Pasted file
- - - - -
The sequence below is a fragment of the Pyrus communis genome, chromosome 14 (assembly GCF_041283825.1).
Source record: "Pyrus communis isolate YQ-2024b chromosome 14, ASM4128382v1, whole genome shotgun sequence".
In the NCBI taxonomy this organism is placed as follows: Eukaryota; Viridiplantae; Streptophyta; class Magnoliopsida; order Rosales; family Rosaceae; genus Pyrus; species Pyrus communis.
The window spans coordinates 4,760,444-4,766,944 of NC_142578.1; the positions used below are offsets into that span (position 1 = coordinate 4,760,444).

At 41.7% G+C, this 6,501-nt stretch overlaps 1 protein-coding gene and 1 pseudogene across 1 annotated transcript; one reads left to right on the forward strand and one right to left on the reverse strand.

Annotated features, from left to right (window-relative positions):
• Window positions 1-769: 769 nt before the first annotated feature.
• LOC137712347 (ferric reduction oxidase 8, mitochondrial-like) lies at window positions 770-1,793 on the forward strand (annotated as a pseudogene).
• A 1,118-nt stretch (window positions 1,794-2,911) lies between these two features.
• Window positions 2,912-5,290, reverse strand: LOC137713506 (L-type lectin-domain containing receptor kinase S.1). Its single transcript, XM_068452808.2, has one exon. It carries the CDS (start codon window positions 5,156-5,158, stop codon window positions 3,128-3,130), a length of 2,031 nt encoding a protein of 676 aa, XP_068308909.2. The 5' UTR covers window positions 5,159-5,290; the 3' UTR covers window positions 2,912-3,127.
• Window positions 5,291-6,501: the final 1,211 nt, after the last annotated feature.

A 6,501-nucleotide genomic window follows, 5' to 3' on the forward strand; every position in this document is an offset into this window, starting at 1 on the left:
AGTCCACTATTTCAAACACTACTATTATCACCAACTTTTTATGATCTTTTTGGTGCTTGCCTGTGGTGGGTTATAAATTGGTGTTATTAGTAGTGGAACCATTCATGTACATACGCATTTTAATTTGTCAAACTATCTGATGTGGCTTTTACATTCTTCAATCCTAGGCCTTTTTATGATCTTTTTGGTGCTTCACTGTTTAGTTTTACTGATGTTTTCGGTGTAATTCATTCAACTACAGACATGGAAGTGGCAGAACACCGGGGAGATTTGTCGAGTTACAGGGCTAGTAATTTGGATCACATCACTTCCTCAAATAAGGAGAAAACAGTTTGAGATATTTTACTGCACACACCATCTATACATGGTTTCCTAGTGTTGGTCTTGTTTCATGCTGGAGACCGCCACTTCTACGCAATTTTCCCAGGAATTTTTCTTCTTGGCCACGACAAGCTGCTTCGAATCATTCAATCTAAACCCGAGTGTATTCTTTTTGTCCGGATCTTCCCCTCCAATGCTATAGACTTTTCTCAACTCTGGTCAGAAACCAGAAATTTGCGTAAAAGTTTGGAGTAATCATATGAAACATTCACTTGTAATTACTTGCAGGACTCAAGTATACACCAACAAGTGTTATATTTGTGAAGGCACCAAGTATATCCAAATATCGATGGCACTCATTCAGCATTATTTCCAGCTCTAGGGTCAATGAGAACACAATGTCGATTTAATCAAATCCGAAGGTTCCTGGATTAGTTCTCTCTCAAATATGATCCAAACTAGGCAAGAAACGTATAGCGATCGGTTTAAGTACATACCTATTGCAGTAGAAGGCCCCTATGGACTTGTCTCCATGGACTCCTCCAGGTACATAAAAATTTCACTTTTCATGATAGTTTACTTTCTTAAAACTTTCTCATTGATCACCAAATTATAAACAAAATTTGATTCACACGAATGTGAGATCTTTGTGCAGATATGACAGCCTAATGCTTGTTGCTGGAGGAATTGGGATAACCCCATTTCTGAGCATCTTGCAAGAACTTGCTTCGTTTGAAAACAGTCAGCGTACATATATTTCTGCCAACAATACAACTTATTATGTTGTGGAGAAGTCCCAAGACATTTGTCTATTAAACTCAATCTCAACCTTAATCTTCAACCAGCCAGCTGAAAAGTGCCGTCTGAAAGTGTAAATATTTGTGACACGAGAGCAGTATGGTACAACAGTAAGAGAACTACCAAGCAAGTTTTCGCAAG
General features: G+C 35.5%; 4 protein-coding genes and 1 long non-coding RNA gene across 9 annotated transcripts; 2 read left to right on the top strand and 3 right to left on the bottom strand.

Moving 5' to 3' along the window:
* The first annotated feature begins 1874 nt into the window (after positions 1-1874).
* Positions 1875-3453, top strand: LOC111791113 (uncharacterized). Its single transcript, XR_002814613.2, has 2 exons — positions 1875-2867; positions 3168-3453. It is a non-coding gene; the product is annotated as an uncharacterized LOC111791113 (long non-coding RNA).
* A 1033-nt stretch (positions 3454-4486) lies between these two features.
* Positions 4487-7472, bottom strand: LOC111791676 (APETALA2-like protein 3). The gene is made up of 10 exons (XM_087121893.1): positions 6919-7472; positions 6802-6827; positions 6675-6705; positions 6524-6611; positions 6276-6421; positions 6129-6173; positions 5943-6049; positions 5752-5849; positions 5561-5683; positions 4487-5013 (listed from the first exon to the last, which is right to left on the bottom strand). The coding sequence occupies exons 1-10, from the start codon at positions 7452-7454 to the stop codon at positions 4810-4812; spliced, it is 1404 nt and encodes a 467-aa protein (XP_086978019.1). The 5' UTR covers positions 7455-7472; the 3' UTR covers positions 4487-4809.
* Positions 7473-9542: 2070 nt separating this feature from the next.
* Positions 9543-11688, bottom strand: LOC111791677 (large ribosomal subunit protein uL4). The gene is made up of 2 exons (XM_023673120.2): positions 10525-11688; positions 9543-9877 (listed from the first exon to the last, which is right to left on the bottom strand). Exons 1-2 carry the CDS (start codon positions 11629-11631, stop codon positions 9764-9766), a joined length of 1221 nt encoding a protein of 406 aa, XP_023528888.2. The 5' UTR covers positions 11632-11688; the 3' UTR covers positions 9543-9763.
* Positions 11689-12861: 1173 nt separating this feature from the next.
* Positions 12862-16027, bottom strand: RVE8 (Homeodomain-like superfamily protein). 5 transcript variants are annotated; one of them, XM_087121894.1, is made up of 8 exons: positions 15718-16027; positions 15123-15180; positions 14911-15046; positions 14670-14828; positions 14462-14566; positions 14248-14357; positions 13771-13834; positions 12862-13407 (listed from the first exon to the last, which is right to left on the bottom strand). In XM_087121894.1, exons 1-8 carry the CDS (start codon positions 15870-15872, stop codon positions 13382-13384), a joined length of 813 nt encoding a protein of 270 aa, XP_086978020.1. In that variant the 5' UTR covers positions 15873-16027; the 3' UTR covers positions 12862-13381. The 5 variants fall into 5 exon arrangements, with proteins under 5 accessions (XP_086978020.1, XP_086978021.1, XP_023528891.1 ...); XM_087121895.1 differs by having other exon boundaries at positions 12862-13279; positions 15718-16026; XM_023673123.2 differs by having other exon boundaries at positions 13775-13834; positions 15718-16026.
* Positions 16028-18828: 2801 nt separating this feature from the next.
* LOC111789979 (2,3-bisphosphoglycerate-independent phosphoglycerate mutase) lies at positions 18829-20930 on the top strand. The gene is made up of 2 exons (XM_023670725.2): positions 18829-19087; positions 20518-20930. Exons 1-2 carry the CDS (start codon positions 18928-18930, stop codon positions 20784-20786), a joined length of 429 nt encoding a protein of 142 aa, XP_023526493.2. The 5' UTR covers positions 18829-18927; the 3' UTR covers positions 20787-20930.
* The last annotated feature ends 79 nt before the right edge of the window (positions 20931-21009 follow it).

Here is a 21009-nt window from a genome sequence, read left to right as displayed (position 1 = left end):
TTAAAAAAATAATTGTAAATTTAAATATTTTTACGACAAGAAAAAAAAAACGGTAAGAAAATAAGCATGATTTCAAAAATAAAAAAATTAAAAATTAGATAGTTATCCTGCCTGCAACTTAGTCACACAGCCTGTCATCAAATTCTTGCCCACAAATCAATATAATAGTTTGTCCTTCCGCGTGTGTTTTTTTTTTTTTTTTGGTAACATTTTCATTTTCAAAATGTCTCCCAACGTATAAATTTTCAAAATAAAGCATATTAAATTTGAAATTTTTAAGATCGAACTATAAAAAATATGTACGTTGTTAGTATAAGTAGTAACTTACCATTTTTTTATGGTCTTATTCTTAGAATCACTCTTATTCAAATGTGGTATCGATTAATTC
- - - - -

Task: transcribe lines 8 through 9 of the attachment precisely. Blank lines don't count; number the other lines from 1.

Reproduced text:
• LOC137712347 (ferric reduction oxidase 8, mitochondrial-like) lies at window positions 770-1,793 on the forward strand (annotated as a pseudogene).
• A 1,118-nt stretch (window positions 1,794-2,911) lies between these two features.